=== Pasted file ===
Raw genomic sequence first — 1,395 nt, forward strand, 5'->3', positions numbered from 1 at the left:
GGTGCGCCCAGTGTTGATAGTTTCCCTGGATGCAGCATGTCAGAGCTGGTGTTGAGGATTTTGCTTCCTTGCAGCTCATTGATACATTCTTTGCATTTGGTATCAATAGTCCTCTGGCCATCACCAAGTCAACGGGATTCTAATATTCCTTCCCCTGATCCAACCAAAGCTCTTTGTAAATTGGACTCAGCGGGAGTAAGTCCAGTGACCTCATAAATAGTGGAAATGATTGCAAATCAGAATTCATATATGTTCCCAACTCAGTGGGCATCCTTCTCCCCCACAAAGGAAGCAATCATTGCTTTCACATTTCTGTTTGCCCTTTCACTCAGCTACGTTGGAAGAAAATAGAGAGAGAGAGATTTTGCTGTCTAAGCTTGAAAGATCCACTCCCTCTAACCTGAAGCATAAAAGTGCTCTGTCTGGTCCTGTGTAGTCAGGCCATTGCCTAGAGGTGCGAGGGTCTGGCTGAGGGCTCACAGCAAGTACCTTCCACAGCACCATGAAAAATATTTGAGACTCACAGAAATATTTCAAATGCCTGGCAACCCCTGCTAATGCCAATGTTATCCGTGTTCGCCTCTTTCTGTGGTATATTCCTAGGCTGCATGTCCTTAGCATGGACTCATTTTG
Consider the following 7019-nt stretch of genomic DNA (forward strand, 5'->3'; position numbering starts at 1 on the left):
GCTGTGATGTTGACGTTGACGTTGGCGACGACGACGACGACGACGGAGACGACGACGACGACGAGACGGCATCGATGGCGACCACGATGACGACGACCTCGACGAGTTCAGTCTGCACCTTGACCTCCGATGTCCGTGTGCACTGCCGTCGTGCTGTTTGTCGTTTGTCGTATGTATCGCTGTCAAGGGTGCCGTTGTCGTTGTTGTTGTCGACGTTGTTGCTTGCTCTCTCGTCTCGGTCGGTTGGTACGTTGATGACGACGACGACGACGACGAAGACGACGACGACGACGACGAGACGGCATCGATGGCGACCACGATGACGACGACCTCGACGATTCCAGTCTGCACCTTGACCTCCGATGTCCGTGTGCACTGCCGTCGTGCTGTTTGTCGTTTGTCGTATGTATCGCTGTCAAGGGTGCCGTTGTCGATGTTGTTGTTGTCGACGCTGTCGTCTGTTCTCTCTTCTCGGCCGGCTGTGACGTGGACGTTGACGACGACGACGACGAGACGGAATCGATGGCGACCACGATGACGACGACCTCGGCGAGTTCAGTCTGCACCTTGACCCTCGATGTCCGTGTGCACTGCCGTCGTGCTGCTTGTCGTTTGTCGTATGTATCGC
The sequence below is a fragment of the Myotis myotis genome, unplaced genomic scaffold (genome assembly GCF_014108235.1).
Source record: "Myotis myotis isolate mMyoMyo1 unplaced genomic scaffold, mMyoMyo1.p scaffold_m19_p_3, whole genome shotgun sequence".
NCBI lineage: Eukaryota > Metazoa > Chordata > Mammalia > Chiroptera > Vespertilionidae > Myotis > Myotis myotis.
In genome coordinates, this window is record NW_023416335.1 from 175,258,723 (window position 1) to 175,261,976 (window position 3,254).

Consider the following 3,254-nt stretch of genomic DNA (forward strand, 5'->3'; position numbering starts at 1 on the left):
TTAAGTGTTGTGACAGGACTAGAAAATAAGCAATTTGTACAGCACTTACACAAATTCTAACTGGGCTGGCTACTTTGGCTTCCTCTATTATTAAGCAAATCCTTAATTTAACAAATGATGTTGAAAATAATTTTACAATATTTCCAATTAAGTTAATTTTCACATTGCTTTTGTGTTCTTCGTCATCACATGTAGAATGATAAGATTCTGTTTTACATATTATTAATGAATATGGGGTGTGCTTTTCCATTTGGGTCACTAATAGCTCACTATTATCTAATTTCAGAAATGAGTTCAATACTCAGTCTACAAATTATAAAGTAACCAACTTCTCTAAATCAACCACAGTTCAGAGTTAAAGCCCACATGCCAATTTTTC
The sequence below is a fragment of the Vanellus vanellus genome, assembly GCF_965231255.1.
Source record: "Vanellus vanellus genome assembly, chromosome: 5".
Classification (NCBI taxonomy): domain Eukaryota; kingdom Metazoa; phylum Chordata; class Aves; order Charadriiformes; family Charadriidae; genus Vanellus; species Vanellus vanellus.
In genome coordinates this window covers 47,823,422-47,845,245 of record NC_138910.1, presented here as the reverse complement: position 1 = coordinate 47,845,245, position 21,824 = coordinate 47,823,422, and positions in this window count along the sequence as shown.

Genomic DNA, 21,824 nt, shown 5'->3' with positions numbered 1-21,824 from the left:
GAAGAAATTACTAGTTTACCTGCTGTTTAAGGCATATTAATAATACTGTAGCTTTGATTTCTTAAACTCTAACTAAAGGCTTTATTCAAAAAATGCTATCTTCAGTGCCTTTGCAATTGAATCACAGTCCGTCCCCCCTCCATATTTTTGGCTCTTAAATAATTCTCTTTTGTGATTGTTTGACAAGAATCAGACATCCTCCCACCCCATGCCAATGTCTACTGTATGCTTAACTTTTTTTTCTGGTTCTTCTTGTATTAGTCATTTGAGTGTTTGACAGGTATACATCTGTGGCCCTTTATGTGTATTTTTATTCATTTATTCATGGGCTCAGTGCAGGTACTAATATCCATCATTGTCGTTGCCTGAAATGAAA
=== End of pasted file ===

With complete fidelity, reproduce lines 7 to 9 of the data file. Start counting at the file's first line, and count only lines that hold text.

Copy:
NCBI lineage: Eukaryota > Metazoa > Chordata > Mammalia > Chiroptera > Vespertilionidae > Myotis > Myotis myotis.
In genome coordinates, this window is record NW_023416335.1 from 175,258,723 (window position 1) to 175,261,976 (window position 3,254).

Consider the following 3,254-nt stretch of genomic DNA (forward strand, 5'->3'; position numbering starts at 1 on the left):